Also, one of the things virtualization drives is the shift from direct attached storage to network storage of some type, whether FCoE or iSCSI. To take full advantage of virtualization requires network storage, so for those who haven't made that shift, it will cause them to implement some form of it. We see a lot of folks rolling out directly to iSCSI, and we're also seeing some renewed looks at NAS -- because of some of the changes in the way virtualization works now, you can take advantage of NAS and SAN.
In terms of how vendors have helped network pros, a series of protocols for desktop virtualization have been released by vendors. VMware has a PC over IP, which allows better graphic applications to be run in a VDI environment; Citrix has its new "high definition experience" (HDX) protocol, based on independent computing architecture (ICA) but adds other capabilities. So from a network perspective, you have to understand the protocol, and Microsoft has just announced its new Remote FX, a new graphics protocol based on the Calista acquisition. And the latest hardware has been made with network admins in mind. The newest release of vSphere allows virtual switches that are the same software as a physical Cisco switch, making life easier on the Cisco team.
And then there are the virtual switches. What happens when I consolidate from a physical to a virtual workload is multiple virtual workloads. So if server A used to talk to server B, and it went through a physical switch, I had to do all management through a physical switch; but if they're on the same server, now I have to go through a virtual switch and consider the management and security issues with the virtual switch.What kind of application delivery challenges can result from using server virtualization?
There can definitely be performance issues. As users move from the first wave of server virtualization (where people had maybe 20% virtualized) and move on to the next wave, they start to virtualize more mission-critical applications that have higher performance requirements. As a result, there is a higher demand for the proper troubleshooting tools to get performance back to an acceptable level. So it drives the need for tools that address the network's role but also tools that address an application that is running virtualized inside a server across the stack. There's a whole new set of tools that address these issues in a virtual infrastructure. How does desktop virtualization fit in?
Users are making the jump to desktop virtualization -- they've done server and are moving to desktop. It has some dramatic impacts on the network because it's shifting the location of the desktop work from the PC in front of the user to back in the data center. The communications now go all over the network, so that can have a significant impact on network traffic, and depending on the implementation, there are different impacts on the protocol layer.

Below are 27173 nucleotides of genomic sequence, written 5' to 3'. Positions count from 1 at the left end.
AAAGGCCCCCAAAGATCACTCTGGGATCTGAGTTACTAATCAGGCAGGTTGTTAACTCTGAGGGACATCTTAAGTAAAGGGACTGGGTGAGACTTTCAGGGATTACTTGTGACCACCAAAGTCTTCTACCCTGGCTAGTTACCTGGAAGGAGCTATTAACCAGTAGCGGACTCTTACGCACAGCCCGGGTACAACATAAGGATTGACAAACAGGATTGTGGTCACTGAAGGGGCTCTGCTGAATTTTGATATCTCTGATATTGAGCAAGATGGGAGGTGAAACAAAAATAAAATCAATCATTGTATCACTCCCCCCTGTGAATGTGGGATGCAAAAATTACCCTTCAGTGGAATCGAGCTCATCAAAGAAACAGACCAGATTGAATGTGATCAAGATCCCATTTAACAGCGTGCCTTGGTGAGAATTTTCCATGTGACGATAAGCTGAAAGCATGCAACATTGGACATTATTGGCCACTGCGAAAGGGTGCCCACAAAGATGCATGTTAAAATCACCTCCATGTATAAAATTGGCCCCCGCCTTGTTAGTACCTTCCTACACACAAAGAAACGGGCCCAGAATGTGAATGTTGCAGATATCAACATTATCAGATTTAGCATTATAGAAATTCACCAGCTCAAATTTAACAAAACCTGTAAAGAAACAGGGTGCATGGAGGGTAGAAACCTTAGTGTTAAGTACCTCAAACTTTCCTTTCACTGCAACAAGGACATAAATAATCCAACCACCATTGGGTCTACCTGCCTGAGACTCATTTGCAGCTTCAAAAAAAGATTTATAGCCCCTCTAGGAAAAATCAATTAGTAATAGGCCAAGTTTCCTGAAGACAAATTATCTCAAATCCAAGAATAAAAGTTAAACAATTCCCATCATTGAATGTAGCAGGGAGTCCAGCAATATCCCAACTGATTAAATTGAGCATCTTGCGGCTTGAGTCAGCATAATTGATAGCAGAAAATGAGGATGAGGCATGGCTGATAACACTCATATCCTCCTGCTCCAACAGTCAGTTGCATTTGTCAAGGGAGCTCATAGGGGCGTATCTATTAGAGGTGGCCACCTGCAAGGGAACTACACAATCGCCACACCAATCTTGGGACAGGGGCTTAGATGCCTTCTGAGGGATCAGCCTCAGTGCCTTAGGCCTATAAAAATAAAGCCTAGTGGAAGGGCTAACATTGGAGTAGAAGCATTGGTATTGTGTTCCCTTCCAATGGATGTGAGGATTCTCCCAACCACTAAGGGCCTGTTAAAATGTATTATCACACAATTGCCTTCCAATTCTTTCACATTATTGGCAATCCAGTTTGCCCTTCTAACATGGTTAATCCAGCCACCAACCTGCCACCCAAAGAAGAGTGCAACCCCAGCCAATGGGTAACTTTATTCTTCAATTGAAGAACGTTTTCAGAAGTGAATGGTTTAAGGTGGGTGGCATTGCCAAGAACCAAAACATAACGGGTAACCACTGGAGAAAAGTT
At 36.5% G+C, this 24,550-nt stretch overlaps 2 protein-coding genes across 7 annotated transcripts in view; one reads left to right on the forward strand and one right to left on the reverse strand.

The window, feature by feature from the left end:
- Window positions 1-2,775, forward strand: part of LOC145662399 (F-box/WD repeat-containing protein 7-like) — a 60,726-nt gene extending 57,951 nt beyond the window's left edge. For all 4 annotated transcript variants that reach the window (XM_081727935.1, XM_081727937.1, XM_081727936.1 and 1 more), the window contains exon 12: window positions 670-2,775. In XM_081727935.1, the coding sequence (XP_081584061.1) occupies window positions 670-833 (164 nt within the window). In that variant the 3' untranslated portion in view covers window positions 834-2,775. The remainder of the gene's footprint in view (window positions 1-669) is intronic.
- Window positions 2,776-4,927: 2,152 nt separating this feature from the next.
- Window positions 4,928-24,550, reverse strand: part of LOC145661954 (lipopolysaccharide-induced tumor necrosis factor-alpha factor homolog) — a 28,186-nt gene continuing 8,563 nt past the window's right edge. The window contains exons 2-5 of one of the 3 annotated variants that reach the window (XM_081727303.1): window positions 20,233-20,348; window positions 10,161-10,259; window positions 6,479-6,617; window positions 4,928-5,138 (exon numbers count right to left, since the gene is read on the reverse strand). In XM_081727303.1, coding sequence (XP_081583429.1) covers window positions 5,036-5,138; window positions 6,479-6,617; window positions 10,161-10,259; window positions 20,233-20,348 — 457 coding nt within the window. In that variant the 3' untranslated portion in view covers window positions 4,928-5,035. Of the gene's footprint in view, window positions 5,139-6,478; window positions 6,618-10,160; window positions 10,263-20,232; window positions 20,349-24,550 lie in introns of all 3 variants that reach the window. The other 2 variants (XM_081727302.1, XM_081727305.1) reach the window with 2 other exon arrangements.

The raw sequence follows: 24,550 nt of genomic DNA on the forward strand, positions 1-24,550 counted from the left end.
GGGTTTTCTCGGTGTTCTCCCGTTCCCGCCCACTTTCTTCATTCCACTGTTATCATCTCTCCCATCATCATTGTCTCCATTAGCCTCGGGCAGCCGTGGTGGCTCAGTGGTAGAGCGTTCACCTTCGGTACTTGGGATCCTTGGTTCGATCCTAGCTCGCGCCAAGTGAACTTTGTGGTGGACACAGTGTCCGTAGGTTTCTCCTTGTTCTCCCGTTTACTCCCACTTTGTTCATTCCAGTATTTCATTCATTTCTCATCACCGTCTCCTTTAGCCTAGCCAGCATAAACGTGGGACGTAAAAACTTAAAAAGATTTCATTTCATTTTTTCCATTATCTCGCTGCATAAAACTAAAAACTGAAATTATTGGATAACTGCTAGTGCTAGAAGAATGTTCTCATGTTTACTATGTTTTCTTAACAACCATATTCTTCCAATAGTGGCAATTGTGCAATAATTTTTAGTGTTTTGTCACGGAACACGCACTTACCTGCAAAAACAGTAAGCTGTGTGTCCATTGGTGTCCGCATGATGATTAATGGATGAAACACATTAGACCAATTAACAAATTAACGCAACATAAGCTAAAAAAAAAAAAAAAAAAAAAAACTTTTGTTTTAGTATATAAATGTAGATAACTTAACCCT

In terms of protocols, VMware has a PC over IP, which allows better graphic applications to be run in a VDI environment; Citrix has its new HDX, and Microsoft its new Remote FX. All three of these protocols from the major vendors improve the user experience for desktop virtualization.
But there are other implications with desktop virtualization. What does it do to the network? What do these protocols consume? LAN or WAN? HDX can run over a LAN with a good user experience, and remote FX probably will not by itself, but Citrix and Microsoft are doing some work to allow combinations for these capabilities. PC over IP requires different bandwidth than the others, and different users need to look at the different aspects, including WAN optimization.Can you discuss managing dynamic virtual machines on the network and avoiding VM sprawl?
One of the big benefits for advanced virtualization is that it allows things to be much more dynamic. Separating the virtual from the physical allows movement of workloads much more easily within the data center environment, so as I'm trying to better manage my data center, I want to move a workload from one physical server to another for balancing, to patch my servers, and so on. So the data center becomes much more fluid and dynamic in the management of those workloads, and because those workloads require connectivity to other places, it requires a more dynamic nature of the networks as well. As I move the workloads, I need to move the networks and the connectivity that goes with it, which might require automation. Do you have any advice for breaking down the silos within an IT organization to get the network, storage and server people to work together?
I think virtualization is another one of those technologies that is forcing a need for better communications, because as we're virtualizing, we're virtualizing everything, and all of the pieces need to talk to one another -- networks, storage, server, desktop. As everything becomes geared toward private clouds and eventually the public cloud, it will require all of the groups to work more closely together, so we encourage cross-functional teams to be working together. Get the teams to talk so the server guys don't just go off and implement server virtualization and cause problems for the network guy.
And then there's another aspect of the virtual switches. The newest release of vSphere allows virtual switches that run the same software as a physical Cisco switch. So before, when I managed my virtual switches, the management switched from the management team to the VMware team. Now, because those switches are like the Cisco switches, it can switch back to the Cisco team because some switches are physical and virtual. This causes some organizational changes as well as enabling some better management from a technical standpoint.